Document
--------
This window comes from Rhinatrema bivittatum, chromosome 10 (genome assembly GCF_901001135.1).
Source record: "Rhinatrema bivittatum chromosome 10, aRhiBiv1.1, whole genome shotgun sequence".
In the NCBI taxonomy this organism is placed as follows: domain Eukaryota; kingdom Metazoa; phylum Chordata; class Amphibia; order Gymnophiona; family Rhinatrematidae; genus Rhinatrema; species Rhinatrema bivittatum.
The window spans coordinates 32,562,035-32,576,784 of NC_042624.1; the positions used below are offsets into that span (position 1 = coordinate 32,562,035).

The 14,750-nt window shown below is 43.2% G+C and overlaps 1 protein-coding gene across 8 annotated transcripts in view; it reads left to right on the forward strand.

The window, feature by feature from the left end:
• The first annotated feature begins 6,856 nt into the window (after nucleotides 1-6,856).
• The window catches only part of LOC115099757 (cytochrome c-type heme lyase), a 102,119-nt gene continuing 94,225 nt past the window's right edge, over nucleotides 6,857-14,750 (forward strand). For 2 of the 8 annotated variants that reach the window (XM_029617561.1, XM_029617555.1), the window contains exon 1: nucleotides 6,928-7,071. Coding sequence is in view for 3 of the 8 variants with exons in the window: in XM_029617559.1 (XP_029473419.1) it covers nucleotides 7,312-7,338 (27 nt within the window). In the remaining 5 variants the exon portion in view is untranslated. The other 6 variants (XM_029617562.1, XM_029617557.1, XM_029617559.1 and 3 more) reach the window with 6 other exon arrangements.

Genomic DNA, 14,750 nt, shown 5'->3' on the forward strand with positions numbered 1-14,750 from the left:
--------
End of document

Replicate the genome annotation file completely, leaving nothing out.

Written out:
This window comes from Rhinatrema bivittatum, chromosome 10 (genome assembly GCF_901001135.1).
Source record: "Rhinatrema bivittatum chromosome 10, aRhiBiv1.1, whole genome shotgun sequence".
In the NCBI taxonomy this organism is placed as follows: domain Eukaryota; kingdom Metazoa; phylum Chordata; class Amphibia; order Gymnophiona; family Rhinatrematidae; genus Rhinatrema; species Rhinatrema bivittatum.
The window spans coordinates 32,562,035-32,576,784 of NC_042624.1; the positions used below are offsets into that span (position 1 = coordinate 32,562,035).

The 14,750-nt window shown below is 43.2% G+C and overlaps 1 protein-coding gene across 8 annotated transcripts in view; it reads left to right on the forward strand.

The window, feature by feature from the left end:
• The first annotated feature begins 6,856 nt into the window (after nucleotides 1-6,856).
• The window catches only part of LOC115099757 (cytochrome c-type heme lyase), a 102,119-nt gene continuing 94,225 nt past the window's right edge, over nucleotides 6,857-14,750 (forward strand). For 2 of the 8 annotated variants that reach the window (XM_029617561.1, XM_029617555.1), the window contains exon 1: nucleotides 6,928-7,071. Coding sequence is in view for 3 of the 8 variants with exons in the window: in XM_029617559.1 (XP_029473419.1) it covers nucleotides 7,312-7,338 (27 nt within the window). In the remaining 5 variants the exon portion in view is untranslated. The other 6 variants (XM_029617562.1, XM_029617557.1, XM_029617559.1 and 3 more) reach the window with 6 other exon arrangements.

Genomic DNA, 14,750 nt, shown 5'->3' on the forward strand with positions numbered 1-14,750 from the left: